Localities also have invited community members and local business and government representatives, who live near, maintain or use the sites, to advise on where to place the receptacles, when to distribute the ashtrays and the types of awareness techniques that might work best.
Cigarette filters are not biodegradable because they contain cellulose acetate, a form of plastic that will persist in the environment.
In late-August, campaign participants will conduct a follow-up scan at each project site to determine if cigarette butt litter has decreased and if so, by how much. A follow-up report will be presented in October to Hampton Roads government officials, and shared with business owners and property managers, as well as to those involved with the Virginia Marine Debris Reduction Plan through the Virginia Coastal Zone Management program.
Communities that implement the Keep America Beautiful Cigarette Litter Prevention Program consistently cut cigarette butt litter by half. The Hampton Roads campaign is unique in that it is being implemented simultaneously in multiple localities. Deuel says the national group is looking at the Hampton Roads project as a pilot program, whose results will be shared in a national report.
Amazingly. . .
• Recycling Butts? Yes You Can! TerraCycle, working with the Santa Fe Natural Tobacco Company, turns cigarette waste into industrial products such as plastic pallets. They accept butts, filters, loose tobacco pouches, outer plastic packaging, inner foil packaging, rolling paper and ash. Collect the debris in a plastic bag and ship to the company for recycling. For every pound of waste collected, Santa Fe Natural Tobacco Company donates $1 toward the Keep America Beautiful Cigarette Littler Prevention Program. Details at www.terracycle.com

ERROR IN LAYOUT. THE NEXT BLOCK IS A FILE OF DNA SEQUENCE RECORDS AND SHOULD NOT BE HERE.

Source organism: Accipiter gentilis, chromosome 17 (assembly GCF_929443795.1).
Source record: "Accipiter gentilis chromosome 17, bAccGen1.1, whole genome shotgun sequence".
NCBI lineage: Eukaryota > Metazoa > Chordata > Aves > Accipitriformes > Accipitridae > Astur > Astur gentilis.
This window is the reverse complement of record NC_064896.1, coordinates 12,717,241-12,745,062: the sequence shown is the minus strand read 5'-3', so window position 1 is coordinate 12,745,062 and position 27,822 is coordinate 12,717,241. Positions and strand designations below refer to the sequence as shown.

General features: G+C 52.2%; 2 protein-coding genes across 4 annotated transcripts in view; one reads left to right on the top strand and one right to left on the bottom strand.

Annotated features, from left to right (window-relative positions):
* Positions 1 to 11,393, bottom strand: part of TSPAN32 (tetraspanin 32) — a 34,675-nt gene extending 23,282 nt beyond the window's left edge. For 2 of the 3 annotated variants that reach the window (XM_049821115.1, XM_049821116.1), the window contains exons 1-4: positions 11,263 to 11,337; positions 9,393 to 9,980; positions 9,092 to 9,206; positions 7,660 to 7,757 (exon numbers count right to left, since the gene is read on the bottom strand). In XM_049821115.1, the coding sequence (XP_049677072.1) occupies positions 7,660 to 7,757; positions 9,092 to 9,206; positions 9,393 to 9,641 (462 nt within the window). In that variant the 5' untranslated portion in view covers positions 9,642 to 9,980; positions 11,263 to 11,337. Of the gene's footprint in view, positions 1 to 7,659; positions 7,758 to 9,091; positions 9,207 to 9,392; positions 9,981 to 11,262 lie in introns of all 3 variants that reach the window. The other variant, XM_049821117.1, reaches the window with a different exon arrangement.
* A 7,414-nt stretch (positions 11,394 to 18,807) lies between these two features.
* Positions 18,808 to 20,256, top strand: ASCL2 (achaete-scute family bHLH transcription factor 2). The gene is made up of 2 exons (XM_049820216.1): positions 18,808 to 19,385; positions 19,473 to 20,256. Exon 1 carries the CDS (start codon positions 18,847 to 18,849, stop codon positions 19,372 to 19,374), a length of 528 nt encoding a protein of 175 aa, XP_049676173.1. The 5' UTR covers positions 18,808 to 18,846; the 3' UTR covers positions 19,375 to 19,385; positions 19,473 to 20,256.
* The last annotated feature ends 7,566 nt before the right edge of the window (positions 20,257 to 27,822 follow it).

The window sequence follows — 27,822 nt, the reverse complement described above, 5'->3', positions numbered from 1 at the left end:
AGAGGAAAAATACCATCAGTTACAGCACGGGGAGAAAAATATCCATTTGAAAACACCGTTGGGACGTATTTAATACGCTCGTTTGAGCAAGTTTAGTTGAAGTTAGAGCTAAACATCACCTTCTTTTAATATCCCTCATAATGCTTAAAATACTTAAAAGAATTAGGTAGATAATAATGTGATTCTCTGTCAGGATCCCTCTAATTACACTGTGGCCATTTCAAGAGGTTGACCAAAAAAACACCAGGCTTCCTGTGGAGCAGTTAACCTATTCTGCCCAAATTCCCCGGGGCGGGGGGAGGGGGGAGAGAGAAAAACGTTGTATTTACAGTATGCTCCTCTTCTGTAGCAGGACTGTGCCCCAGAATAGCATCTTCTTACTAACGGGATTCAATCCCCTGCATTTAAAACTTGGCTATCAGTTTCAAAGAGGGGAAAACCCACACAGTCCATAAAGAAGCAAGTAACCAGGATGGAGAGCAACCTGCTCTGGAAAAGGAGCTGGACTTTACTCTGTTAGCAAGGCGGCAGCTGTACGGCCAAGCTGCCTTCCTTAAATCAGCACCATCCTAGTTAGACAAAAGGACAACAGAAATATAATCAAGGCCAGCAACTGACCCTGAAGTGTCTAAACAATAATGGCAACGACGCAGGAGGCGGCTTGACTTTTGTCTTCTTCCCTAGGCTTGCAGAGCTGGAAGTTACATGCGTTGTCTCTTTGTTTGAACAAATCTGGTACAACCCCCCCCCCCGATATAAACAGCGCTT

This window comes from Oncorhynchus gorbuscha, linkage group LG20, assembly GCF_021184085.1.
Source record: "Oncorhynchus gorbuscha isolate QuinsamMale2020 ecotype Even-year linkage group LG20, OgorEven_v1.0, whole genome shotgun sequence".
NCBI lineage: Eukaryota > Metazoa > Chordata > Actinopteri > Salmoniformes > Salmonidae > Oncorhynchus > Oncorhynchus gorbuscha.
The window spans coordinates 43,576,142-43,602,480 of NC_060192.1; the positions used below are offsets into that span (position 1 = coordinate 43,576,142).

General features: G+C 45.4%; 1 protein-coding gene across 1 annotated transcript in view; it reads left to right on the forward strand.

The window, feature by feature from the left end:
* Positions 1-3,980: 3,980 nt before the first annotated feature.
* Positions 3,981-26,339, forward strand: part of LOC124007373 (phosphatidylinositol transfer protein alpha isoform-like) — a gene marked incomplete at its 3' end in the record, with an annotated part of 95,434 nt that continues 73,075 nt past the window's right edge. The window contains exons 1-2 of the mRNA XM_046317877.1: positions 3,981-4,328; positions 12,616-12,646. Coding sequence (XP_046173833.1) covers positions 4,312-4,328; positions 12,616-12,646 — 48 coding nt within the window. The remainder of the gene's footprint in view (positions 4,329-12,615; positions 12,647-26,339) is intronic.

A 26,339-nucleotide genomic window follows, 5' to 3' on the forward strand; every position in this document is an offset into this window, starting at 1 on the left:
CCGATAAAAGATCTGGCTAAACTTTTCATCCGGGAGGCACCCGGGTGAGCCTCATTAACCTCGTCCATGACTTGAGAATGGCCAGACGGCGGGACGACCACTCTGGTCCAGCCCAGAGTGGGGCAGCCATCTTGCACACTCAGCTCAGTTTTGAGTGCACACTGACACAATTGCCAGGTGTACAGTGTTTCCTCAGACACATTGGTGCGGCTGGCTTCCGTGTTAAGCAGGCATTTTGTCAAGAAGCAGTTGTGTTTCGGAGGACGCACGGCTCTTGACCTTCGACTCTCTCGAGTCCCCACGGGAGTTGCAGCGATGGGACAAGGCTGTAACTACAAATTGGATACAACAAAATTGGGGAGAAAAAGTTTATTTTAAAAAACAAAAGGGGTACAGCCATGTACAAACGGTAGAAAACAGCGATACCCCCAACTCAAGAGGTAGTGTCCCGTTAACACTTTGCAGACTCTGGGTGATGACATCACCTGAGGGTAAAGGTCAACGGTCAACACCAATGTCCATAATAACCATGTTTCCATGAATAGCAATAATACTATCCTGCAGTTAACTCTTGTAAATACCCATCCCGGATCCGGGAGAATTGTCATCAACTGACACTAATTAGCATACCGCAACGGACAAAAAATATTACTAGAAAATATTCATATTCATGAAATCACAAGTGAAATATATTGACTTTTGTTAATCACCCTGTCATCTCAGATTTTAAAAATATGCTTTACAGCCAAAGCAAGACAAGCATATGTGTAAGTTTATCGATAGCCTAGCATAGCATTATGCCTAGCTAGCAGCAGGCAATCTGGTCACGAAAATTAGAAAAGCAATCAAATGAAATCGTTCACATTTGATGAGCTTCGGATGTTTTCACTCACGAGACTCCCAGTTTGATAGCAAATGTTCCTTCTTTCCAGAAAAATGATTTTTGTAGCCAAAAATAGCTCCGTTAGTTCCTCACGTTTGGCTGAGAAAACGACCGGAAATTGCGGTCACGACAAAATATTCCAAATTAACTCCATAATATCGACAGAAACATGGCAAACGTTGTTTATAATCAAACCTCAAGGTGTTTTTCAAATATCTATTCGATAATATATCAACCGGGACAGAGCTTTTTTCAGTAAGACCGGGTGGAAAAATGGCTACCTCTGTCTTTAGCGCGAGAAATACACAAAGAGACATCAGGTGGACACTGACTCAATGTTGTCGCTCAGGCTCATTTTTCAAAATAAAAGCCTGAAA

June 14, 2015
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April 17, 2015
The James River Association, along with national, state and local partners, has been advocating for Dominion Virginia Power to study and pursue alternative solutions on where to place a transmission line, currently planned to span the James River near Jamestown.
As proposed, this power line would negatively impact scenic views and visitors’ experience of the Historic Triangle, which attracts an estimated 6 million visitors annually.
A key part of James River Association’s effort was joining James City County and Save the James Alliance to challenge the State Corporation Commission’s (SCC) approval of the transmission line project as it stands now.
Yesterday, the Supreme Court of Virginia released its decision and has overturned part of the SCC ruling, thereby requiring local zoning approval of certain aspects of the project.
The decision allows James City County to further review the project through its local zoning process. James City County now has the opportunity to ensure their concerns are addressed and will provide additional opportunities for the public to register their concerns as well.
This is an encouraging and positive step in the effort to avoid the impacts that the proposed transmission line will have on America’s Founding River and surrounding communities.